Our humble lives

6th Sunday after Epiphany Resumed
Beloved in the Lord, in the year 404AD there lived a holy monk named Telemachus. He was a hermit of the desert, a man of prayer, but at one point he felt that God wanted him to go to Rome. There, the gladiator games were continuing – the source of blood-lust and evil in which people reveled. The Catholic faith was by this time, legal, but it was evident that many were still living pagan lives.
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When Telemachus saw the horror of the gladiator games, men fighting each other and killing each other to the roar of the crowd – he was horrified. He jumped from his seat right into the arena, and stood between the gladiators. He was tossed aside, but he went back again, and then a sword appeared – and then he was dead. The massive crowd suddenly stood silent: A holy man was dead. Something happened that day in Rome, because after that day, there were never again, any more gladiator games.
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Friends in Christ, Jesus speaks today by way of parables, of the effects that our one, little life can have. The tiny mustard seed seems insignificant, but it becomes a huge tree. and yeast by itself, seems trivial, but it produces a great effect.
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Most of us will not be Senators or Presidents or St. Paul’s or Padre Pio’s; we are ordinary people; yet as people of faith, we believe that each of our lives, lived fully for Christ, possesses an enormous capacity to influence this world. This is the irony of the life of a cloistered nun for example: ‘What good is their life?’, the world asks. A young woman, Veronica Payne from our own parish, made her temporary vows last month – cloistered life. But we know, and she knows, that the life of grace, although hidden, has great effects.
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Who affects the world more, the CEO of General Motors, or the mother, who is daily teaching her children, to be God-fearing? The Statesman in the halls of congress, or a nun? This is what Our Lord is showing us today; just as a little yeast is placed in the dough – you can’t even see it when it is mixed in – yet it leavens the whole mass, it produces quite an effect. Our Lord is saying that there must be no discouragement, his followers must serve, each in his place, doing his own part. As it is said, Paul planted, Apollos watered, but it is God who gives the growth.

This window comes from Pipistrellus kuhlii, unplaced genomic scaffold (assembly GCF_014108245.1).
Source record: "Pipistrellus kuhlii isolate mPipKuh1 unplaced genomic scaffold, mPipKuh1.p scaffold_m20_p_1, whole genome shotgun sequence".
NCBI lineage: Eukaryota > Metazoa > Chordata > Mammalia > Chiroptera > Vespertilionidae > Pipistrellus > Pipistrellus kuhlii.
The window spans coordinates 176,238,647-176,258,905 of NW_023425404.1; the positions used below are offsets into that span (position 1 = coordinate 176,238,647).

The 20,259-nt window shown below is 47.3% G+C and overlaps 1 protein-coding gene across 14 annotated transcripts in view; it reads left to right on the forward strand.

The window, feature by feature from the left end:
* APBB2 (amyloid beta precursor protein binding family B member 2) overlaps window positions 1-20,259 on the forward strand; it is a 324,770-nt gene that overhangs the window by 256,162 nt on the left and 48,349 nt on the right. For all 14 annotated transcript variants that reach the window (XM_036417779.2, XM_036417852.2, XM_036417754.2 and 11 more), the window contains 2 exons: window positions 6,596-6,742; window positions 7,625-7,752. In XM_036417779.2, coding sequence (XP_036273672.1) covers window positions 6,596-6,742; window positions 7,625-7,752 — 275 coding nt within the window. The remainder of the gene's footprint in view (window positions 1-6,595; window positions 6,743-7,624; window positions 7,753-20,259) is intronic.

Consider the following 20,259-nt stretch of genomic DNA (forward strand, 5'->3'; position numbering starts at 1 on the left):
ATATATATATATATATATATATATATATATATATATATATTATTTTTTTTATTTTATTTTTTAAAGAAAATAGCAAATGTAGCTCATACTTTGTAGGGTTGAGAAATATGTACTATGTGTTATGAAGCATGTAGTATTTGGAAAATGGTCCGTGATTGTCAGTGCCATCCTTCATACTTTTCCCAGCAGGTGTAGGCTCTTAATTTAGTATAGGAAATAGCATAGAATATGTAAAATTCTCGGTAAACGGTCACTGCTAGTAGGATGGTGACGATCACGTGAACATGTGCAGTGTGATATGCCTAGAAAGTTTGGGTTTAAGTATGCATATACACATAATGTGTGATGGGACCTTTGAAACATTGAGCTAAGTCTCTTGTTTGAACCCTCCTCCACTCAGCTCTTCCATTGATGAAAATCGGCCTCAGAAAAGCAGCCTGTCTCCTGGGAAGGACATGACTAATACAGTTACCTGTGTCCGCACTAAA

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Masters of the spiritual life have noticed that the more our lives are hidden in humility, the more effective they can be. St. Josemaria urges us to ‘hide and disappear.’ “Don’t wish to be like the gold weather-vane on top of a great building: however much it shines it adds nothing to the strength of the building. Rather be like an old stone block hidden in the foundation, underground, where no one can see you: because of you the house will not fall.”
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Generally, we each underestimate how much God can do with our life, even if, and especially if, our actions are hidden. Dom Chautard wrote a whole book on this subject: The Soul of the Apostolate. His point which, appears on every page, is that it is not a flurry of activity and constant busyness that will build God’s kingdom; our actions must be based on a real interior life; prayer must be the foundation for us, and then our work will flourish and bring many results.
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Our Lord wants us to be the catalyst for good in our own circle of influence. And we do this by daily prayer, and choosing the path of holiness and humility at every step. We don’t know where each step will lead us, but God does. A group of young people from many nations were discussing different methods whereby missionaries could spread the gospel. And then a girl from Africa spoke: ‘When we want to take the faith to another village, we don’t have methods or systems. We send a Christian family to live in that village, and they make the village Christian by living there.’
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We have to have our methods and our institutions to spread the faith, for sure; but it nearly always comes down to each person’s silent life which becomes a cause of grace for others. And in this way, the Kingdom of God grows, imperceptibly.
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Our Lord tells of the mustard seed. A mustard seed is so tiny – 500 of them weigh just one gram – but as Christ says, it grows into a veritable tree such that that the birds of the air come and make their nests in it’s branches. The Great Tree is Jesus Christ, and we are to build our nests in his branches, twig by twig by twig.
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St. Frances de Sales says, that in the Castle of a prince, you will find little birds kept in colored cages, and they give pleasure to their master. But God does not cage up birds for pleasure. His birds live in the wild, in nests, and like prayers each day, they sing their praises to God. Birds come from nests, but prayers come from us. And the Lord wants us to live in his arms and build our little nests quietly, constructed of prayers and good works.
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No one should ever underestimate the value of his life or be discouraged; each soul is precious to God, and capable of enormous good.
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Let’s ask Mary then to help us. May this heavenly Mother urge us on, to believe and to know, that our humble lives are really able to bring about great good.

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[Entrusted to the prayers of St. Paul]

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